Even with shorter posts, it’s good practice to end with a “call to action.” Ask your readers to do something once they’ve read your post, such as answering a question or giving their opinion. You want to give them a reason to leave a comment! (Be sure to return to your posts and respond to comments!)
4. Choose one social media platform to share your blog posts.
Another place where a beginner or re-beginner bloggers can quickly eat up time from writing is social media. You may be on Facebook, Instagram, Twitter, or TikTok, but pick just one where you can begin sharing immediately. Don’t worry about hashtags if you aren’t familiar with them – that can come later.
Facebook is the easiest place to share. No need to create a new page, start sharing on your personal Facebook page. Post a link every time you publish a new post. And not just a link – give that call to action. Ask your friends to do you a favor by reading it and giving their honest reviews. That sounds scary, but feedback is essential; it will determine what content impacts readers and help you find your niche.
The goal is to start sharing, not learning about social media demographics and algorithms. That’s later. Again, concentrate on writing so there is content to share.
5. Find an outlet for encouragement.
Sometimes a post doesn’t come together as planned, or life gets in the way. (Finding time to write is another subject to talk about!) I totally get it! This happens to me too!
All writers need camaraderie and encouragement. Find a community of other bloggers in a blogging Facebook group. Don’t join all the groups, or you will have another distraction from writing. When I returned to regular blogging, I joined six blogging help groups. When I realized I was spending more time reading group posts than writing my blog posts, I left five of them!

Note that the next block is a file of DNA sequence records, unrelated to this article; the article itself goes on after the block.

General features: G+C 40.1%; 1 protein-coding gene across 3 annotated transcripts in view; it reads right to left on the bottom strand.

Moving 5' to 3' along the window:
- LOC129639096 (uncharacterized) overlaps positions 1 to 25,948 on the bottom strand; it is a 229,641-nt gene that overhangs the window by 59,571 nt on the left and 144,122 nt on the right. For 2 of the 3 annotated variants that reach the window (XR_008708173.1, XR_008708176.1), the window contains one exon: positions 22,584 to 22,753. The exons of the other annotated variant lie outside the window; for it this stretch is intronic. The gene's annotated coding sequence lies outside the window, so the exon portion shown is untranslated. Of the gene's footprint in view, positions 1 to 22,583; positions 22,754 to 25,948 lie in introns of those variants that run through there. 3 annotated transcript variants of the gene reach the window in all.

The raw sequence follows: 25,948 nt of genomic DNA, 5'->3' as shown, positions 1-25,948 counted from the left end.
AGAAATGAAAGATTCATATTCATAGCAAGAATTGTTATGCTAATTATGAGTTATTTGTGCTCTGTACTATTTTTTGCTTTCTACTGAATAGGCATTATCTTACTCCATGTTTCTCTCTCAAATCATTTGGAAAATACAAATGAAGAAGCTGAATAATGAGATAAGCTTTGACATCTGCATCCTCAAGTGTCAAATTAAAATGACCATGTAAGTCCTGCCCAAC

One group that I do recommend joining is a blog challenge. That solution has helped me put the gas in my blog tank. It pushed me to write more content and get into a writing groove.
My challenge of choice is the Ultimate Blog Challenge, held quarterly through a private Facebook group. The benefits of this challenge are several: You will
- Meet other bloggers
- Read other blogs within a wide variety of categories
- Receive prompts to spur you with ideas to write
- Get free training
- See traffic to your blog
- Receive comments on your writing
These quarterly challenges are something I look forward to. Even though it is a daily challenge, I just write as many quality posts as I can that month. I have met other bloggers who blog similarly and differently to me, and I’ve read fantastic content. Some blogs have given me ideas for my own blog. Comments from other bloggers in the challenge have been encouraging, helping me to improve my writing.
The next Ultimate Blog Challenge is in April. Check their website this month to register and access the Facebook group where all the action happens!
6. When in a groove, pick one new thing to learn.
When in a routine with adding content on your blog, it’s time to pick one thing to learn about blogging while you continue to write.
Here are some ideas on where to begin:
- Learn how to create the best categories (and tags)
- Discover the gadgets available for your blog, then add one.
- Find out how to add links within your posts
- Use hashtags when promoting blog posts on social media
- Choose the best photos to include in your blog posts.
Notice I didn’t start with the heavy subjects, but simple things that are easy to accomplish and encourage you on your way. Making your blog good-looking and user-friendly will encourage return visitors.
7. Remember: You are not in a writing race.
Finally – DON’T compare yourself to other bloggers and what they are doing and how fast they are doing it. You aren’t even in competition with them! You are doing YOU. Have fun. You have your own message the world needs to hear. (I have been giving myself this pep talk for a long time now, and the more I repeat it, the more I believe it!)
You can do this. You can write. You can write anything. YOU … are a WRITER.
This post was originally published on my blog, Muses of a Mom, in 2021 but republished here with updated information.